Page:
Baby seagulls fed by their mother in Dublin city centre in June
We’ve taken away the herrings from herring gulls, and most of the other fish in the sea, then built on their nesting sites.
We have in fact destroyed their environment. So the gulls have had to come inshore to feed and nest.
Being a raucous and dirty bunch ourselves, we congregate in large numbers, make lots of noise to advertise our presence (particularly in Temple Bar!) and leave lots of “food” (waste) lying around on the ground, in bins and in landfill sites.
We also, conveniently for the gulls, carry it around in our hands as we walk, and lay it out on rugs and tables. The only way to reduce seagull populations in cities is to conduct a major cull of waste bins and outlaw eating outdoors, particularly while on the move.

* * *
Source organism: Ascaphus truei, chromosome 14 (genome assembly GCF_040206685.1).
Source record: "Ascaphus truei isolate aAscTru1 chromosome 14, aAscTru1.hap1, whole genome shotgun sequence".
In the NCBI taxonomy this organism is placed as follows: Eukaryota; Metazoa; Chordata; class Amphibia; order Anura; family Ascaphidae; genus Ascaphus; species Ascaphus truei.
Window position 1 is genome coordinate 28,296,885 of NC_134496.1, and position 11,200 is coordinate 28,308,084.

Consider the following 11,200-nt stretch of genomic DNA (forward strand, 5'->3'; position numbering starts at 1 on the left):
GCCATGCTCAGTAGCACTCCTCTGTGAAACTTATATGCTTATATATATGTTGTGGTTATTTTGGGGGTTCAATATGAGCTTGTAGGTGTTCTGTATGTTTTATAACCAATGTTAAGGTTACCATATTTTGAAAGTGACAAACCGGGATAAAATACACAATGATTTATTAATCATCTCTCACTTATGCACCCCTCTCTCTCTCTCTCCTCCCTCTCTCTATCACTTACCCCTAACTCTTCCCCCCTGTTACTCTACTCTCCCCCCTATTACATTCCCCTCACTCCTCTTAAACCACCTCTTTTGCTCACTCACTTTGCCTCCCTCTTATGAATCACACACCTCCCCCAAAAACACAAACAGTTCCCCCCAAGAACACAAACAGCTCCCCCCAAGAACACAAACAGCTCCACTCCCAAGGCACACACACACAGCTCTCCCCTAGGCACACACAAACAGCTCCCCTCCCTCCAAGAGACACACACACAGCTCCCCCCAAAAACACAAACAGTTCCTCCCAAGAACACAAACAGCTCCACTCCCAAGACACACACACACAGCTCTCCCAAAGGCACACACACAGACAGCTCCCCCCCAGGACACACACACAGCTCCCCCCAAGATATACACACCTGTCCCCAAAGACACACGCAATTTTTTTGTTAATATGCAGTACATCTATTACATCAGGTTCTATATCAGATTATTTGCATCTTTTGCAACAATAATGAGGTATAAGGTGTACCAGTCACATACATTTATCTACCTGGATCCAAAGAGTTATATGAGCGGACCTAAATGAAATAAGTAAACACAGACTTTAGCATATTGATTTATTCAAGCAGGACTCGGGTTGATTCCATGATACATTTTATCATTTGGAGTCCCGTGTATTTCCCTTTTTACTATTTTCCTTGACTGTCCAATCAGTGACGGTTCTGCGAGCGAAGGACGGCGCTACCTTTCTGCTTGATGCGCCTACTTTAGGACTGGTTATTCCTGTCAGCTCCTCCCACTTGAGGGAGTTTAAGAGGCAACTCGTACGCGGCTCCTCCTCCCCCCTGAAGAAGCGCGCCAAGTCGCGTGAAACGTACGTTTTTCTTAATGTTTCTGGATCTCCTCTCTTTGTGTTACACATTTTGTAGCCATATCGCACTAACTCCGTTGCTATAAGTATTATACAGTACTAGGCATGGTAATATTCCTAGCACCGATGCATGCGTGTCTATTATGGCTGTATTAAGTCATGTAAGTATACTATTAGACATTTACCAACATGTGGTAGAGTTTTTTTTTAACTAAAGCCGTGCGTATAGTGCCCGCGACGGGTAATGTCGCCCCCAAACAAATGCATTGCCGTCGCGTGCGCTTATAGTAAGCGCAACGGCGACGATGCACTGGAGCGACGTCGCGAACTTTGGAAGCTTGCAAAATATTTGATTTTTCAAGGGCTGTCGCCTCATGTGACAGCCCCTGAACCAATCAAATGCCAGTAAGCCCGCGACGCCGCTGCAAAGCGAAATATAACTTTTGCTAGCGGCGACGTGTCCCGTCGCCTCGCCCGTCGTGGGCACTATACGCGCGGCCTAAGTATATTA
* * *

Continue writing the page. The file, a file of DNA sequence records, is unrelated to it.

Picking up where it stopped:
In other countries, Japan for instance, there are no public waste bins, and eating on the street is considered particularly uncouth.
It is patronising to say that Bird Watch Ireland “has yet to catch up with the fact that […] they have become pests”.
Its role is to protect birds, not humans. Nor are herring gulls “oversized”. Many will die from starvation from a stomach full of plastic, thrown away by humans.
We need to stop the environmental destruction caused by our lifestyles and stop blaming gulls for a problem they didn’t cause.